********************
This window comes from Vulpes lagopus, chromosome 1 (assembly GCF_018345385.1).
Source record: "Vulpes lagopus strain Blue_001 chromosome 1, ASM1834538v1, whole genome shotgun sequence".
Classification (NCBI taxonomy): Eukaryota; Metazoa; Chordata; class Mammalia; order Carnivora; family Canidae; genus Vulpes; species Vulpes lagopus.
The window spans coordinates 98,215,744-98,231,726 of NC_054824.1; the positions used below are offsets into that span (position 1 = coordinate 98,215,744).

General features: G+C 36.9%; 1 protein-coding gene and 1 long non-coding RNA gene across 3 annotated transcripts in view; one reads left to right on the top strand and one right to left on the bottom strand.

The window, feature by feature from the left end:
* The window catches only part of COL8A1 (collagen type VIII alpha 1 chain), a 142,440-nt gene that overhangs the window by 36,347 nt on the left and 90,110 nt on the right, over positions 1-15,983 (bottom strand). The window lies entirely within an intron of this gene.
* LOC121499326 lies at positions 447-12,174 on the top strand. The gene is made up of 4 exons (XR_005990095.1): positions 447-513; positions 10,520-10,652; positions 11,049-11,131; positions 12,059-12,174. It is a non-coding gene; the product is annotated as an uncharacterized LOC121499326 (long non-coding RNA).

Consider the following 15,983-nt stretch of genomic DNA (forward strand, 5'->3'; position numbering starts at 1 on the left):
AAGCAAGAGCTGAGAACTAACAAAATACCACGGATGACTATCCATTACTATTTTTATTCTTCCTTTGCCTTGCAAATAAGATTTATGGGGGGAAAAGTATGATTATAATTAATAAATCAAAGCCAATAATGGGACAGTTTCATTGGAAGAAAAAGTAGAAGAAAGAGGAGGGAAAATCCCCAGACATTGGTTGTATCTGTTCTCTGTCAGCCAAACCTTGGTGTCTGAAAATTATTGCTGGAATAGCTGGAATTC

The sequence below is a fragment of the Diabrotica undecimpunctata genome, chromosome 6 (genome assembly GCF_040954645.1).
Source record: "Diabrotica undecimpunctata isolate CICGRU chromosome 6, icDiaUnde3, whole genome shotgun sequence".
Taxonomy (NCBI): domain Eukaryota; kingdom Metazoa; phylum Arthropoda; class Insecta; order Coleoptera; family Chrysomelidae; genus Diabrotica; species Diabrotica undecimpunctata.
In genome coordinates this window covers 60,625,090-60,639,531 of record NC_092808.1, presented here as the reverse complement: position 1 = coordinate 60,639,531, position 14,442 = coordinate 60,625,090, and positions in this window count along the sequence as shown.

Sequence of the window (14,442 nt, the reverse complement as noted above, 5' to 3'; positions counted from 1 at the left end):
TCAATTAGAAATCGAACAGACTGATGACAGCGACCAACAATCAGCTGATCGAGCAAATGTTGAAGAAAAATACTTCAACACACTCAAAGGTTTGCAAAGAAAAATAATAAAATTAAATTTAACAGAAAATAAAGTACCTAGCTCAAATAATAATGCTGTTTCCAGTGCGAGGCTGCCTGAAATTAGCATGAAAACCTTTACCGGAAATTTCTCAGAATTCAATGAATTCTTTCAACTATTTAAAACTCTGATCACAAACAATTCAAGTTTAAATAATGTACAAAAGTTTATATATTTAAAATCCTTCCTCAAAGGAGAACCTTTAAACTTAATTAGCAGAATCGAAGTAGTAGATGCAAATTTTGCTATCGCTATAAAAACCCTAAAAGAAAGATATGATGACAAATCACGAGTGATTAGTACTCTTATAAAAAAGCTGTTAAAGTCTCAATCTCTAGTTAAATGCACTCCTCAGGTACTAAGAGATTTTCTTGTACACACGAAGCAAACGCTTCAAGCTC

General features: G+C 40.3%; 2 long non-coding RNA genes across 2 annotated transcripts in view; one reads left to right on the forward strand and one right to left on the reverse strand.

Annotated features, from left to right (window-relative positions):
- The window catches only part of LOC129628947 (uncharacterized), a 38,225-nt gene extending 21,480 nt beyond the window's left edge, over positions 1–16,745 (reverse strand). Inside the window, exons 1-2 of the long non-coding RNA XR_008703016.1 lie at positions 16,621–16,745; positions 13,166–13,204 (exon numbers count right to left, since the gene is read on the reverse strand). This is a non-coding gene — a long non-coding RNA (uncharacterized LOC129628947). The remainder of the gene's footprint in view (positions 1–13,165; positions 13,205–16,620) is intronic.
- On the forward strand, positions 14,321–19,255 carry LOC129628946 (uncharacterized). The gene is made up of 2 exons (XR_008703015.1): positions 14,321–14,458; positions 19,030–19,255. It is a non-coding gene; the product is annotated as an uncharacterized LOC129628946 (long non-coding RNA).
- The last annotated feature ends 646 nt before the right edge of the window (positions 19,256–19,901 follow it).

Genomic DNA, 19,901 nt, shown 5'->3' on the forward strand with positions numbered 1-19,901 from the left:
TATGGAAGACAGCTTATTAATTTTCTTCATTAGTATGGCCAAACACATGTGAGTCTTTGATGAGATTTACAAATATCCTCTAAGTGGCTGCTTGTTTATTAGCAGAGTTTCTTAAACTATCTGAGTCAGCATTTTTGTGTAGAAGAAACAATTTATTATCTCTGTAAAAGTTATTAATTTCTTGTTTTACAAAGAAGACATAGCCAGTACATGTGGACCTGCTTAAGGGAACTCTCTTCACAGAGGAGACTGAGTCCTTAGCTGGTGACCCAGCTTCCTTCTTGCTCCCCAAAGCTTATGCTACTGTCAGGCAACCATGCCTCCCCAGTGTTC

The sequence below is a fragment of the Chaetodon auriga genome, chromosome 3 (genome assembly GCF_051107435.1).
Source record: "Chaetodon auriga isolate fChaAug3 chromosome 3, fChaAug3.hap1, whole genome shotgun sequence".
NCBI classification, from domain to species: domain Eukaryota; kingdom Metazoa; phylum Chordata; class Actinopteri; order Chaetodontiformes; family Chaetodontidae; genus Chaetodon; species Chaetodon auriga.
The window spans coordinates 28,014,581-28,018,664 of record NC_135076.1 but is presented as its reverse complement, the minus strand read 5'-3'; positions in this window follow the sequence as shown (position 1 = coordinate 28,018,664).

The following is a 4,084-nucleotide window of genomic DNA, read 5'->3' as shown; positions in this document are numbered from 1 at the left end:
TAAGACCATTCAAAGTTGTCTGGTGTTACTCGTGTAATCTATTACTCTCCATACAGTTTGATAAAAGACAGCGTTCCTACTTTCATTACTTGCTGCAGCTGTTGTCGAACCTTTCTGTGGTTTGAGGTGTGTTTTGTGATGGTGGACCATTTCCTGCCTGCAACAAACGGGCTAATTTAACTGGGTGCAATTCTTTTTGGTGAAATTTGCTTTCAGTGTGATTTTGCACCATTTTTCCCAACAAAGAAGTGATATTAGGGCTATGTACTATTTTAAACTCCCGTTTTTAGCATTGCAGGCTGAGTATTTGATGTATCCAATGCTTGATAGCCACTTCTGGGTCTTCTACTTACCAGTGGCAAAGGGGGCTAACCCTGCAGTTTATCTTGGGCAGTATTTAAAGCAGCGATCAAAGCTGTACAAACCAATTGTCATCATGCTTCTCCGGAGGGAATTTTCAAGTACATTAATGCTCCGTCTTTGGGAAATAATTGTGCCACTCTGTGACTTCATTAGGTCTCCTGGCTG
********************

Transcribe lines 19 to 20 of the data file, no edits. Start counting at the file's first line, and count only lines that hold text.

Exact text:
- The window catches only part of LOC129628947 (uncharacterized), a 38,225-nt gene extending 21,480 nt beyond the window's left edge, over positions 1–16,745 (reverse strand). Inside the window, exons 1-2 of the long non-coding RNA XR_008703016.1 lie at positions 16,621–16,745; positions 13,166–13,204 (exon numbers count right to left, since the gene is read on the reverse strand). This is a non-coding gene — a long non-coding RNA (uncharacterized LOC129628947). The remainder of the gene's footprint in view (positions 1–13,165; positions 13,205–16,620) is intronic.
- On the forward strand, positions 14,321–19,255 carry LOC129628946 (uncharacterized). The gene is made up of 2 exons (XR_008703015.1): positions 14,321–14,458; positions 19,030–19,255. It is a non-coding gene; the product is annotated as an uncharacterized LOC129628946 (long non-coding RNA).